How to Save Money By Switching to a Waterless Toilet

How to Save Money By Switching to a Waterless Toilet

How to Save Money By Switching to a Waterless Toilet

What is a Waterless Toilet?

A waterless toilet, also known as a composting toilet or dry toilet, is a toilet that does not require water to flush or treat human waste. Waterless toilets use little to no water and work by separating liquid and solid waste. The liquid waste is evaporated or drained away while the solid waste is broken down through composting.

Waterless toilets have a container or chamber below the toilet seat to collect the waste. Some key types of waterless toilets include:

  • Self-contained composting toilets – The toilet has an integrated tank/processing unit below the seat to compost the waste. When full, the processing tank can be emptied.
  • Central composting toilets – Waste flows via chute to a central composting unit elsewhere in the building, reducing maintenance needs in the bathroom.
  • Urine-diverting dry toilets – Urine and feces are separated into different containers through special toilet bowls and mechanisms.

Benefits of Switching to a Waterless Toilet

There are several financial and environmental benefits to using a waterless toilet instead of a conventional flush toilet:

Save on Water Bills

  • Conventional flush toilets use 1.6 gallons of water per flush on average. Waterless toilets use no water for flushing waste, leading to major water savings.
  • For a household of 4 flushing 5 times per person per day, a waterless toilet could save over 35,000 gallons of water per year!
  • Less water usage leads to reduced water and sewer bills each month.

Lower Energy Use

  • Waterless toilets do not require water to be pumped and treated by municipal wastewater facilities, reducing energy consumption.
  • Self-contained composting toilet models do not require electric ventilation fans, further reducing energy needs.

Reduce Wastewater Output

  • With no water needed for flushing, waterless toilets greatly reduce wastewater volumes put back into the environment.
  • This helps protect groundwater and ecosystems.

Fertilizer Production

  • The composted human waste output from a waterless toilet can be used as a nutrient-rich natural fertilizer for non-edible plants.
  • This provides a free source of fertilizer for your home garden!

Cost Comparison to Flush Toilets

Depending on the type, waterless toilets can cost more upfront than flush toilets but save money long-term:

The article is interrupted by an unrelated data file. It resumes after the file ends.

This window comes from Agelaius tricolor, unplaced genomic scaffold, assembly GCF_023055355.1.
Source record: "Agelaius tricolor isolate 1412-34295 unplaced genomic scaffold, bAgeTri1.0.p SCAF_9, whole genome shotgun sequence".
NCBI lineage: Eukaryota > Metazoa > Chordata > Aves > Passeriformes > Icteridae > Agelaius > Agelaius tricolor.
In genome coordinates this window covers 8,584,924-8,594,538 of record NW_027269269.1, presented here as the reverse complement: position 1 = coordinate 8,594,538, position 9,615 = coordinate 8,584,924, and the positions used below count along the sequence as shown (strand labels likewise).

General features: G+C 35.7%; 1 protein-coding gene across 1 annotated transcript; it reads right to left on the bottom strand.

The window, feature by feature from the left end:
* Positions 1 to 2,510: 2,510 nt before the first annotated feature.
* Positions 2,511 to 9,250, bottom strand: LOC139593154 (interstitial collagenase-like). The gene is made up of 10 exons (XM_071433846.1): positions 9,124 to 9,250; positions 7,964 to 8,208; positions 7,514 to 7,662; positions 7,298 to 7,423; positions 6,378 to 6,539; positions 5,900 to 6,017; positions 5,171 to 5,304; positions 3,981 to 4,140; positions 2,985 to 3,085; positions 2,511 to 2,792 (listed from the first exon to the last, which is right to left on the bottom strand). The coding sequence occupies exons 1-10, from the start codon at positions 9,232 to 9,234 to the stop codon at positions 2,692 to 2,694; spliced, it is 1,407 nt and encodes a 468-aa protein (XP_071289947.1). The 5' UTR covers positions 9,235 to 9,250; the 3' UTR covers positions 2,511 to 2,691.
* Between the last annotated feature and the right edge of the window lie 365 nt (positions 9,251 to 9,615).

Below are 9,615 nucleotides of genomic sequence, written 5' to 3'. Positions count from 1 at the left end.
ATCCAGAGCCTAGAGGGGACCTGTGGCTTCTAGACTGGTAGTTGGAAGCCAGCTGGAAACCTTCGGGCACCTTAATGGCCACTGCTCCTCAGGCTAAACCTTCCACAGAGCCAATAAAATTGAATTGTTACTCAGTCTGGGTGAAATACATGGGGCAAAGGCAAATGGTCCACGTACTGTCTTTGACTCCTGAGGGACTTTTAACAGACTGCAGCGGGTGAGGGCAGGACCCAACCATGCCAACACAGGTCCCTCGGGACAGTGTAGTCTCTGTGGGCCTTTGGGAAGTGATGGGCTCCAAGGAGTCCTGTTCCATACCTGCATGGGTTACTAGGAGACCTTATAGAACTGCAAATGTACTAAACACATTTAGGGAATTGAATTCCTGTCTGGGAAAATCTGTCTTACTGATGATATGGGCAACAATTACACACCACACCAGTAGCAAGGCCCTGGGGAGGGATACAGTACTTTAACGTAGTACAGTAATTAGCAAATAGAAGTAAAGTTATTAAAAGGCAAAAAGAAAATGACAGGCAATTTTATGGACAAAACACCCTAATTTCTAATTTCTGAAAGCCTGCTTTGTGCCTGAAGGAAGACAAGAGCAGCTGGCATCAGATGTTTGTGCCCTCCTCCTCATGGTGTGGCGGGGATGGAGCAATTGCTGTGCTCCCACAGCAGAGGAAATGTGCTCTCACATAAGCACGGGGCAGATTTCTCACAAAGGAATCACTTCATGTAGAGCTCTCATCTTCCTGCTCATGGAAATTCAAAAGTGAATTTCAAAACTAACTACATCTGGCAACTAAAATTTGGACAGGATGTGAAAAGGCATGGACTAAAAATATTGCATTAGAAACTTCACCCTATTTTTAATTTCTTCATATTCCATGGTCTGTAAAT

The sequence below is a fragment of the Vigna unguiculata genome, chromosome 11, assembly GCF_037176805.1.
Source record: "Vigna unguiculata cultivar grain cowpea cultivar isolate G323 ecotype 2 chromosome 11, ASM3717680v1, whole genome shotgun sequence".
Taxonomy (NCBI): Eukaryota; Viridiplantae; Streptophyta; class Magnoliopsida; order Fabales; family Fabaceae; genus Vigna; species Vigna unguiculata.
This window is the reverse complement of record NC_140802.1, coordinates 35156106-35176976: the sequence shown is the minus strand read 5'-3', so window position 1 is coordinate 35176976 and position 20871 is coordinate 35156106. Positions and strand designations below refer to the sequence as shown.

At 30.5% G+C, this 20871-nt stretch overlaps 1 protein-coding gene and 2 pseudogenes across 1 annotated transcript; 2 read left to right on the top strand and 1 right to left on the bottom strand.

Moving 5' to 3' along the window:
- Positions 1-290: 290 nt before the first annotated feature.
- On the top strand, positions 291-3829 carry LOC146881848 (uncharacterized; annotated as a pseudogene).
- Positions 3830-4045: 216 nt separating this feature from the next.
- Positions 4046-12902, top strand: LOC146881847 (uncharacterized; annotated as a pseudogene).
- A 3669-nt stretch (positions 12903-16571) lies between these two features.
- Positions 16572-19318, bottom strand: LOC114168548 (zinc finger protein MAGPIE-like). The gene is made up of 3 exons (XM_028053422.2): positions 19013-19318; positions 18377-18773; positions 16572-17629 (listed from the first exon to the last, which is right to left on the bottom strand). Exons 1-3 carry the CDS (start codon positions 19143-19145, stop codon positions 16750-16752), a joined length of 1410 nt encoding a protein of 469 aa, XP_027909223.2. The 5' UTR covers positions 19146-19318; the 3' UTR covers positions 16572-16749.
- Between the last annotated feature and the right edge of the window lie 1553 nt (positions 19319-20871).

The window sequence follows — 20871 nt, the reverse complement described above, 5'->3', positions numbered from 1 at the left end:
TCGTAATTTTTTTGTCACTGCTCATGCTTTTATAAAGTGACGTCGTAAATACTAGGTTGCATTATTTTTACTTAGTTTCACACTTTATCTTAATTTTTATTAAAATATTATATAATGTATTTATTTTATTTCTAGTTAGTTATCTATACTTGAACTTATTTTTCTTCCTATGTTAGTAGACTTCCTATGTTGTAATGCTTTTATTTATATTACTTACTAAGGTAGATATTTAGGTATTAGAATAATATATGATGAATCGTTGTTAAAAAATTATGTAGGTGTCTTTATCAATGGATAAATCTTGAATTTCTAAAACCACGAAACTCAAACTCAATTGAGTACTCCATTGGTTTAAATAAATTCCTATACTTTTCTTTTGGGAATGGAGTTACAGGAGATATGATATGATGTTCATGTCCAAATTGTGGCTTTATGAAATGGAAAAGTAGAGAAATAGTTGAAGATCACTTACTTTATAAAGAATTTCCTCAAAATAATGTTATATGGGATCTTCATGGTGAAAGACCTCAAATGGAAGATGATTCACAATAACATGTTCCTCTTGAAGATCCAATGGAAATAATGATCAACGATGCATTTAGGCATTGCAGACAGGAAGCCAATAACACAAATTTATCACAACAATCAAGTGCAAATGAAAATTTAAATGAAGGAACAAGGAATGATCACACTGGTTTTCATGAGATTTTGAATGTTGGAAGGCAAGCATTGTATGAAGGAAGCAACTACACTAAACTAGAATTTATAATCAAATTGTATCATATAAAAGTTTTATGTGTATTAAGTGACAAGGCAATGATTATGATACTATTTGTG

• Basic flush toilets cost $100-$300 on average for the fixture only.
  • Low-end composting toilets start around $600, while high-end electric models can cost $2,000-$3,000.
  • However, the water savings from a waterless toilet quickly adds up. For a family of 4 with 5 flushes per person at $5 per 1,000 gallons used, a waterless toilet could save $875 per year on water bills.
  • Within 1-3 years, the water savings would offset the higher upfront cost of a composting toilet.

Over a 10 year period, a waterless toilet could save a 4 person household $10,000 compared to a flush toilet when factoring in reduced water, sewer, and energy costs.

Things to Consider Before Switching

There are a few important considerations before switching to a waterless toilet:

  • Permitting – Building codes may require permits to install composting toilets. Research local regulations.

  • Maintenance – Waterless toilets require regular emptying of waste containers and cleaning. A central composting system has less maintenance in the bathroom.

  • Ventilation – Proper ventilation is required to control odors and moisture. Electric fans may be needed.

  • Space – Composting units take up more space than standard toilets. The space under the bathroom may need to be adapted.

  • Emptying waste – You’ll need an outdoor compost pile or alternate method to deal with emptied composted human waste.

Is a Waterless Toilet Right for You?

Switching to a waterless toilet takes some adjustment but can pay off greatly in water savings and other benefits. Consider if you are comfortable with the maintenance, have the space, and want to reduce your environmental impact. For many homeowners, the pros of waterless toilets can outweigh the cons. Carefully review models to find one that fits your needs and budget. With proper use, waterless toilets can be a smart long-term investment in your home!